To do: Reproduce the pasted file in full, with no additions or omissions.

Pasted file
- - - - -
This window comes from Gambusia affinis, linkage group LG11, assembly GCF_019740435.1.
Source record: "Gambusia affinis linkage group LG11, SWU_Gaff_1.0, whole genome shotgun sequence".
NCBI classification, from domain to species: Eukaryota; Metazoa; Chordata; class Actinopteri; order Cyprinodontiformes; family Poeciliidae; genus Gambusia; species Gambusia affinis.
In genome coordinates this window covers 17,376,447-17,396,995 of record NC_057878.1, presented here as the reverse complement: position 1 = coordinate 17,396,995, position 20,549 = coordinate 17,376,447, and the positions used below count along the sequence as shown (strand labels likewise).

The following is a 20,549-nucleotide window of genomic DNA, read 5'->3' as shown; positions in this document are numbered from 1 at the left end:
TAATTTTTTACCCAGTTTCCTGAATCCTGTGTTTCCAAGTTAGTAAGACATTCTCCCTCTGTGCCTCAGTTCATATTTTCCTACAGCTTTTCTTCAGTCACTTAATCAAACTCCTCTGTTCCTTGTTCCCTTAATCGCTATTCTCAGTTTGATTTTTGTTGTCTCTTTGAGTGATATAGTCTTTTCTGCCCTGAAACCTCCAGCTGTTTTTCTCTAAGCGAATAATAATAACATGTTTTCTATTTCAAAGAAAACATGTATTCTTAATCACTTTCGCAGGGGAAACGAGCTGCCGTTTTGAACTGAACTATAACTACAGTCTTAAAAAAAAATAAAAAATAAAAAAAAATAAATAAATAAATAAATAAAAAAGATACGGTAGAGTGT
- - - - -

This window comes from Gambusia affinis, linkage group LG11, assembly GCF_019740435.1.
Source record: "Gambusia affinis linkage group LG11, SWU_Gaff_1.0, whole genome shotgun sequence".
NCBI classification, from domain to species: Eukaryota; Metazoa; Chordata; class Actinopteri; order Cyprinodontiformes; family Poeciliidae; genus Gambusia; species Gambusia affinis.
In genome coordinates this window covers 17,376,447-17,396,995 of record NC_057878.1, presented here as the reverse complement: position 1 = coordinate 17,396,995, position 20,549 = coordinate 17,376,447, and the positions used below count along the sequence as shown (strand labels likewise).

The following is a 20,549-nucleotide window of genomic DNA, read 5'->3' as shown; positions in this document are numbered from 1 at the left end:
TAATTTTTTACCCAGTTTCCTGAATCCTGTGTTTCCAAGTTAGTAAGACATTCTCCCTCTGTGCCTCAGTTCATATTTTCCTACAGCTTTTCTTCAGTCACTTAATCAAACTCCTCTGTTCCTTGTTCCCTTAATCGCTATTCTCAGTTTGATTTTTGTTGTCTCTTTGAGTGATATAGTCTTTTCTGCCCTGAAACCTCCAGCTGTTTTTCTCTAAGCGAATAATAATAACATGTTTTCTATTTCAAAGAAAACATGTATTCTTAATCACTTTCGCAGGGGAAACGAGCTGCCGTTTTGAACTGAACTATAACTACAGTCTTAAAAAAAAATAAAAAATAAAAAAAAATAAATAAATAAATAAATAAAAAAGATACGGTAGAGTGT